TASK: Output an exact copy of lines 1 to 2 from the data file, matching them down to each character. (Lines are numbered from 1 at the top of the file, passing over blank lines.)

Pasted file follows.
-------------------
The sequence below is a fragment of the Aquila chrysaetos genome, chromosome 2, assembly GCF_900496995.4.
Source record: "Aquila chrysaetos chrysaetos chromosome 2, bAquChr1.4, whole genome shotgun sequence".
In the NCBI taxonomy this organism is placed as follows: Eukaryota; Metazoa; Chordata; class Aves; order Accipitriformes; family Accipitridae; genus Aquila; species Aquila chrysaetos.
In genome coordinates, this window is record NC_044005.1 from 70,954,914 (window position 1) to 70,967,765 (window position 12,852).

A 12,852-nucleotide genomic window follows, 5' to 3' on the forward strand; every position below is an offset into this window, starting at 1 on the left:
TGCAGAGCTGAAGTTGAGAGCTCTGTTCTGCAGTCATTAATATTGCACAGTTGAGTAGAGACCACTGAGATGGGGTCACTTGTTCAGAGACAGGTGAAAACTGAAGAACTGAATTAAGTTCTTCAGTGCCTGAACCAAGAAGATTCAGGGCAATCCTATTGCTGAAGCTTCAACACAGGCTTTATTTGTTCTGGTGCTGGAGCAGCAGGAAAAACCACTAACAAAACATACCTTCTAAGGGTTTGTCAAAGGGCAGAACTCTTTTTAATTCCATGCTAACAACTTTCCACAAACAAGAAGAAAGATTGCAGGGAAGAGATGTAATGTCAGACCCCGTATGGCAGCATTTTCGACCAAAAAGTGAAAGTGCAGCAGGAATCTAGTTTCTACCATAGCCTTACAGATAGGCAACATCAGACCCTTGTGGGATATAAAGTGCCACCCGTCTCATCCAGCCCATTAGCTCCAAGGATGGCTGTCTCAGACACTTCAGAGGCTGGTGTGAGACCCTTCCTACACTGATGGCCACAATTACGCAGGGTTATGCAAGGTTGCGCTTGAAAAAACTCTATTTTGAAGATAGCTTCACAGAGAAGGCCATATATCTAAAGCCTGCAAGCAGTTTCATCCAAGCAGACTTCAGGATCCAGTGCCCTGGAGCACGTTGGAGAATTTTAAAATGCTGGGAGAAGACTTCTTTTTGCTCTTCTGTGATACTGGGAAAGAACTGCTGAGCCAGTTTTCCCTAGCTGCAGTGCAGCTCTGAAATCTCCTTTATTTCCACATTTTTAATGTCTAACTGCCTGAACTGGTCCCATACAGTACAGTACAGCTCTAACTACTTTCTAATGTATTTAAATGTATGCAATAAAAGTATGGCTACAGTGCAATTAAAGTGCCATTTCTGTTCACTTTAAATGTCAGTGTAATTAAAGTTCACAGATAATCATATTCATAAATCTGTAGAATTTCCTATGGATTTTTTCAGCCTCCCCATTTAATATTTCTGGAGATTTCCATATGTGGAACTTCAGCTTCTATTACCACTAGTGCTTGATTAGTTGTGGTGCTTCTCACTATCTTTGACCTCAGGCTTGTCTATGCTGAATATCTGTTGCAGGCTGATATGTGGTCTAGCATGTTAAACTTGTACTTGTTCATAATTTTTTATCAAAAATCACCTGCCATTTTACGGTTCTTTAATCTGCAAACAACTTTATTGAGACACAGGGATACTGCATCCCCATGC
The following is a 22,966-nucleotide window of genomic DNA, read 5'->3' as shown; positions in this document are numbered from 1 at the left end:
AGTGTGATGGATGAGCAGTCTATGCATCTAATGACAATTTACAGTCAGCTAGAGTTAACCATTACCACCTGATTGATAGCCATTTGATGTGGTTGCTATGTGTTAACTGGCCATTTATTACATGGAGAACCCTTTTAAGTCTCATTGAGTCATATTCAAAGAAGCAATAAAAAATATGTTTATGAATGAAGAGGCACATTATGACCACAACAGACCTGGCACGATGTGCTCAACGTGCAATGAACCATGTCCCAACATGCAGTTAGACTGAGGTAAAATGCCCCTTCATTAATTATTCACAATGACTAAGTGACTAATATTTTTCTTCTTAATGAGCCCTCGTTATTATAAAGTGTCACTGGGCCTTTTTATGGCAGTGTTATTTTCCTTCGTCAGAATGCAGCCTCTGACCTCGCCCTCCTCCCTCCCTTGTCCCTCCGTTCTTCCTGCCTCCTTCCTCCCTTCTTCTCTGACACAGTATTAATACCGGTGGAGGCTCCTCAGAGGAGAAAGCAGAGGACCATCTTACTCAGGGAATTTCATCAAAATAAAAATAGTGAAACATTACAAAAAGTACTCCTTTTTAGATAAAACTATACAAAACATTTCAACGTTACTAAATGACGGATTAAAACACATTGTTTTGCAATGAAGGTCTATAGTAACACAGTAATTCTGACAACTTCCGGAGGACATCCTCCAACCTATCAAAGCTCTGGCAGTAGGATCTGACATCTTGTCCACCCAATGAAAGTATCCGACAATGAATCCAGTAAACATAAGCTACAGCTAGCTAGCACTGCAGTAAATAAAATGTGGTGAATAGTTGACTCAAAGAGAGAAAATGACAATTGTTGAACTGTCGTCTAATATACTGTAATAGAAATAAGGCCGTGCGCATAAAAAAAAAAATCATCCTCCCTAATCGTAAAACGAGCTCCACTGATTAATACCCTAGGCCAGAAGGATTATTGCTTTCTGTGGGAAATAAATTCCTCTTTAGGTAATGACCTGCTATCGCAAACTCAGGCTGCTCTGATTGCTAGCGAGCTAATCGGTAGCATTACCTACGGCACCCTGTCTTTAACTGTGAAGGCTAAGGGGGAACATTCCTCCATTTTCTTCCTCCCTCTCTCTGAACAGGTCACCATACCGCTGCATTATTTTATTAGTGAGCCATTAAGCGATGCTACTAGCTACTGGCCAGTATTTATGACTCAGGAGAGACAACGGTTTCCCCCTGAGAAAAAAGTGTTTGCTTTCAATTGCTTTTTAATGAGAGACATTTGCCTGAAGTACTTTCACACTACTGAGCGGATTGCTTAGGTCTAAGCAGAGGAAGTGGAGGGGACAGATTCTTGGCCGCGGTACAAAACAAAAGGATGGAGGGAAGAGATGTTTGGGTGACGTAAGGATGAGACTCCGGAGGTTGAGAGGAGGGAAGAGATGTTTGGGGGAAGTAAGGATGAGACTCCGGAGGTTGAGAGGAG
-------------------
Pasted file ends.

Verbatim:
The sequence below is a fragment of the Aquila chrysaetos genome, chromosome 2, assembly GCF_900496995.4.
Source record: "Aquila chrysaetos chrysaetos chromosome 2, bAquChr1.4, whole genome shotgun sequence".